Louvre

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Louvre

(lo͞o`vrə), foremost French museum of art, located in Paris. The building was a royal fortress and palace built by Philip II in the late 12th cent. In 1546 Pierre LescotLescot, Pierre
, c.1510–1578, French Renaissance architect. Appointed by Francis I to design a new royal palace in Paris, he built the earliest portions of what was later to become the vast palace of the Louvre.
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 was commissioned by Francis I to erect a new building on the site of the Louvre. During his reign, several paintings by Leonardo, including the Mona Lisa, and works of other Italian masters came into the royal collections. In 1564, Catherine de' Medici commissioned Philibert DelormeDelorme or de l'Orme, Philibert
, c.1510–1570, French architect. Delorme was one of the greatest architects of the Renaissance in France, but unfortunately most of his work has been destroyed.
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 to build a residence at the Tuileries and to connect it to the Louvre by a long gallery. The Grande Galerie was completed in 1606 under Henri IV.

While Cardinal Richelieu collected art with state funds, work on the buildings was continued under Louis XIII. Lescot's architectural designs were expanded by Jacques LemercierLemercier, Jacques
, c.1585–1654, French architect, one of the group that evolved a classical mode of expression for French architecture. In Italy (c.1607–1614) he was strongly influenced by the architecture of Rome.
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 in 1624, and under Louis XIV the magnificent colonnade was brought to completion (1670) by Louis Le VauLe Vau, Louis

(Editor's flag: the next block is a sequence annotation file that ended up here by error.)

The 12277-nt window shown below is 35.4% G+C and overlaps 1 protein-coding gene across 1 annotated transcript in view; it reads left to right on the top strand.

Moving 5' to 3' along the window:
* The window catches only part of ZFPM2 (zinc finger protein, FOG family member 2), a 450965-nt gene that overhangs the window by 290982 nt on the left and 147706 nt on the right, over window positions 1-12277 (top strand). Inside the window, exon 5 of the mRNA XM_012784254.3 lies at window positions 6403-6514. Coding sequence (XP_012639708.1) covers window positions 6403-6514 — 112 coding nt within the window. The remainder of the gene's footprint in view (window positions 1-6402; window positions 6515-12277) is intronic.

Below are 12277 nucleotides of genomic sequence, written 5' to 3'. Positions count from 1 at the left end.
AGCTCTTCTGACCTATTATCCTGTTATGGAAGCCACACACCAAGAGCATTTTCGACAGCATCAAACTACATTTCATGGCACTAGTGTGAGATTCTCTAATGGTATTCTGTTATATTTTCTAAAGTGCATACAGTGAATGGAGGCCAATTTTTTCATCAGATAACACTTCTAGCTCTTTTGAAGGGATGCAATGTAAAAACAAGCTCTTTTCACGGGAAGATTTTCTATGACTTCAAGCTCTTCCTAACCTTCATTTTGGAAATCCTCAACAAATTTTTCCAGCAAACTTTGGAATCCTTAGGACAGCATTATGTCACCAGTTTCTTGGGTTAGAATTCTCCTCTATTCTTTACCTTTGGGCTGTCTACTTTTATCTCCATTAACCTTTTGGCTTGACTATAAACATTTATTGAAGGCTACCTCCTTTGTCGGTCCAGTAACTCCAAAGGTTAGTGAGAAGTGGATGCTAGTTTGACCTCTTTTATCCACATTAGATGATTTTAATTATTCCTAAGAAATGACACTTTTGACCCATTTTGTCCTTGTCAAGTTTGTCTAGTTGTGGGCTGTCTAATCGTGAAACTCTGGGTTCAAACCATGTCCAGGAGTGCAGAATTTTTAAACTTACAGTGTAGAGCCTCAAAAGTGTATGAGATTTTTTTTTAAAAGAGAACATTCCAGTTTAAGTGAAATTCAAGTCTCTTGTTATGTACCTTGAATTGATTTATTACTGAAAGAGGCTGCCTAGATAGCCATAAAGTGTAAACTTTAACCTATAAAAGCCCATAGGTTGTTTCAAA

, 1612–70, French architect, involved in most of the important building projects for Louis XIV. He settled on the Île Saint-Louis, where he built his own house and the Hôtels Lambert and Lauzun.
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 and Claude PerraultPerrault, Charles
, 1628–1703, French poet. His collections of eight fairy tales, Histoires ou contes du temps passé [stories or tales of olden times] (1697) gave classic form to the traditional stories of Bluebeard, Sleeping Beauty, Cinderella, Puss in
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. In 1750 part of the royal collections was put on view in the Luxembourg palace. The modern museum, made for the use of the French people, was a direct result of the French Revolution; the revolutionary regime passed (1791) a law that brought it into being. In 1793, in the midst of the Reign of Terror, the Musée Central des Arts was created and the Grande Galerie of the Louvre was officially opened. For many years the area beneath the Grande Galerie served as artists' studios and workshops. The museum's first collection consisted largely of works taken from aristocratic émigrés and royal academies as well as possessions of the king and his court.

Baron Dominique-Vivant DenonDenon, Dominique-Vivant, Baron
, 1747–1825, French artist, writer, and archaeologist. He had a brilliant career as an artist and diplomat during the ancien régime and followed Napoleon on his campaign in Egypt.
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 assumed the directorship of the Louvre in 1802 and his patron, Napoleon I, added vastly to its collections by his conquests, systematically looting the treasures of W Europe and Egypt and shipping them off to the museum. Under Denon's leadership the museum became the first public institution in which works of art and objects taken from other locations were displayed in a systematic and educational fashion to a large public audience. In 1803 the museum was proclaimed the Musée Napoléon, keeping that title until 1814, when Napoleon fell. Many famous works were returned after his downfall, and Denon resigned his directorship, but about half of the works taken by Napoleon's army remained in the museum. The grand architectural scheme of the Louvre that was completed by Napoleon III remained unmodified until the late 20th cent. The museum is famous for its enormous collection of Greek, Roman, and Egyptian antiquities, and for its superb old masters, a collection especially rich in works by Rembrandt, Rubens, Titian, and Leonardo. Its most famous sculptures include the Nike, or Victory, of Samothrace and the Venus of Milo. A part of the museum building houses the Museum of Decorative Arts, a private institution.